The Great Otways National Park surprised us on so many levels. From stunning rainforests, incredible free camping and 4WD tracks galore, you really can’t go wrong. To finish our Great Ocean Road trip, we based ourselves in Hammonds Road North Campground for 3 nights, with the idea of exploring the Anglesea 4WD tracks.
There’s a huge amount around, and even though we covered quite a few, there were plenty more we didn’t get to, and you could probably spend a solid 3 or 4 days exploring them in greater detail. This a great option when it comes to 4WD tracks near Melbourne.
This 4WD track was supposed to be our starting track of the day, to take us into Anglesea, but we arrived to a road closed sign, and a locked gate, which was disappointing. Given it was early March, I’m not sure why it was shut, but that’s the way it goes.
Instead, we headed down Bald Hills Road, and onto Denham’s track.
This 4WD track starts off Bald Hills Road, and is quite a bit of fun. It’s fairly simple, with decent scenery at the beginning, and it gets a bit more fun as you get further along, with some offset holes, decent hill climbs and plenty of descents on the other side.
You wouldn’t get most AWD vehicles through here, but any reasonable 4WD with some decent tyres would be fine in summer, and I imagine it gets shut in winter.
From here, you turn left down Loves Road, which is fairly easy, and scenic.
Old Coach Road
Heading parallel to the coastline, Old Coach Road winds its way on a very good condition gravel road.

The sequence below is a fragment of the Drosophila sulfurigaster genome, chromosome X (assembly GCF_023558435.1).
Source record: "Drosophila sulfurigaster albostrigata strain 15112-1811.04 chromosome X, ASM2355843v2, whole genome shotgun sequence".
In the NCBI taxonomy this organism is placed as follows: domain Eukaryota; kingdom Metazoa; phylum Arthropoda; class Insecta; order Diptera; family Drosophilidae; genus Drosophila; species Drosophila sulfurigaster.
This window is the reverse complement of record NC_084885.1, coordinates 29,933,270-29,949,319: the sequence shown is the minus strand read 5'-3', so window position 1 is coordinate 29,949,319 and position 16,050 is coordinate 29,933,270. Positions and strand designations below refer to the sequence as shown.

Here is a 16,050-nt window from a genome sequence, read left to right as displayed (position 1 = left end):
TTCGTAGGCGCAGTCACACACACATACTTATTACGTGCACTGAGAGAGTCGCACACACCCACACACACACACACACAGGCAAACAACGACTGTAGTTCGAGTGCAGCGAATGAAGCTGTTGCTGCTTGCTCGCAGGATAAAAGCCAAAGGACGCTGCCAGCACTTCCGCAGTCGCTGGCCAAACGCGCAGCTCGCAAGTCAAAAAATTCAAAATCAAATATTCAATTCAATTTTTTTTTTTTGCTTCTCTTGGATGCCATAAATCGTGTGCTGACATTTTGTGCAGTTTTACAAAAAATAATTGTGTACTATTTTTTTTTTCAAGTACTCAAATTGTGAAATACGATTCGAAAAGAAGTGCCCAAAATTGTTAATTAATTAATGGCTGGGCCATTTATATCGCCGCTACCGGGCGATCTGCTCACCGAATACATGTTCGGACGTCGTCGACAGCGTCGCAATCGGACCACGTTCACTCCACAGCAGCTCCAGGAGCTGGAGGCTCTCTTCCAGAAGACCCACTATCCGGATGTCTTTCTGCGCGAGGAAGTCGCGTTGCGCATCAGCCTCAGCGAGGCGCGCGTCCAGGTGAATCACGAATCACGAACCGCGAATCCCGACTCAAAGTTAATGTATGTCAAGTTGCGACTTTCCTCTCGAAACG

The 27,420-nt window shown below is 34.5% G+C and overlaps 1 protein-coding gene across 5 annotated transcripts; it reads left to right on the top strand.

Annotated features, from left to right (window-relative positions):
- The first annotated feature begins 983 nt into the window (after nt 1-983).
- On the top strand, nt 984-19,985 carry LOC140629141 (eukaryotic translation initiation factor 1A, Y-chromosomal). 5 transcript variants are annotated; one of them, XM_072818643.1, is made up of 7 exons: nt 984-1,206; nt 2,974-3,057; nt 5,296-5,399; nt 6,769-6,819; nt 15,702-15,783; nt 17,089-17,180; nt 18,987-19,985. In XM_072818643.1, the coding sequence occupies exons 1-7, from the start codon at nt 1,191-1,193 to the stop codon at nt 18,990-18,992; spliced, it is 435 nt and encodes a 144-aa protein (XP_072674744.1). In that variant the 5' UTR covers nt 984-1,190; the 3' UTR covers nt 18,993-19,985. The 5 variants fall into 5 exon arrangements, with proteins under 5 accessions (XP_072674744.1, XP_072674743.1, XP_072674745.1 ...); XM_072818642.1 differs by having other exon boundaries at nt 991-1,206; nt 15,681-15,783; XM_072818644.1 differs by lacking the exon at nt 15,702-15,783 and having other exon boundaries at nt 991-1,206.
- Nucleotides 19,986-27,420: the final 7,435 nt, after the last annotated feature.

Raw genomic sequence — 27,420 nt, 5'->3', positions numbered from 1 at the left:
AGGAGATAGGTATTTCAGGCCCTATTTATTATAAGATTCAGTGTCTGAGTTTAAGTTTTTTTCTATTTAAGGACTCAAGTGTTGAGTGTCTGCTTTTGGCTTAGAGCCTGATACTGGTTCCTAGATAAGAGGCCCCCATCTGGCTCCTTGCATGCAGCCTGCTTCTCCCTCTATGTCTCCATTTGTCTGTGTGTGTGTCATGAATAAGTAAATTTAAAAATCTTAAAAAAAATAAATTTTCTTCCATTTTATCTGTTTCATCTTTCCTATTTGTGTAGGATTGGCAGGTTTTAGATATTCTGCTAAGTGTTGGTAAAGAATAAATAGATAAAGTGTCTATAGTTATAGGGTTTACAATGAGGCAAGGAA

The next part of our run follows along Gentle Annie road, which is aptly named. The road is not much wider than single lane, but in pristine condition, and goes up and down some pretty amazing hills, in a gentle fashion. We were able to sit on 40 – 60km/h through most of this without any real issues.
Moggs Creek Track
Heading back down to the Great Ocean Road, Moggs Creek Track was a good way to arrive. It had a heap of work done very recently, with the track being fairly smooth, lots of trees cut down along the way and you arrive right at the Great Ocean Road sign, above where all the tourists stop to take photos.
Big Hill Track
Our next track was Big Hill, which looked stunning, and the further West you go, the more rainforest you see appear. This track starts off a road that has no through road signed, right on the corner of a bend on the Great Ocean Road.
The actual track is well signed, and asides from being quite steep in sections, and sandy, it was no trouble at all. The track finishes next to Big Hill Campground, which you can book, and although primarily set up for tents, is a beautiful spot.
I’m told that the sandy climb up Big hill can be difficult when its dry, but at the start of March it was almost like a gravel road up and we had no issues.
Paddy Swamp, East Wormbete Track and Old Telegraph Road
Heading up to Winchelsea for a few supplies, and a small top up of fuel, we were keen to go back to camp via the 4WD tracks.
It’s worth noting that these tracks are closed between April and the Melbourne Cup Weekend, around early November.
None of these were overly complicated, and were basically bad condition gravel roads, but it has nice scenery, and there are some 4WD tracks that you drive past, which would easily class as extreme. I looked at a couple of hill climbs with ruts much bigger than what our tyres would handle, and we continued on our way.
Overall, there’s a heap of 4WD tracks around Anglesea, and whilst we thought the Jamieson Track, and what leads on from there was probably more scenic and better worth your time, these are still a good way to explore.
If you just wanted to do one track, do the Denham one; its a bit of fun, picturesque and not so difficult that you’ll be visiting the panel shop on the way home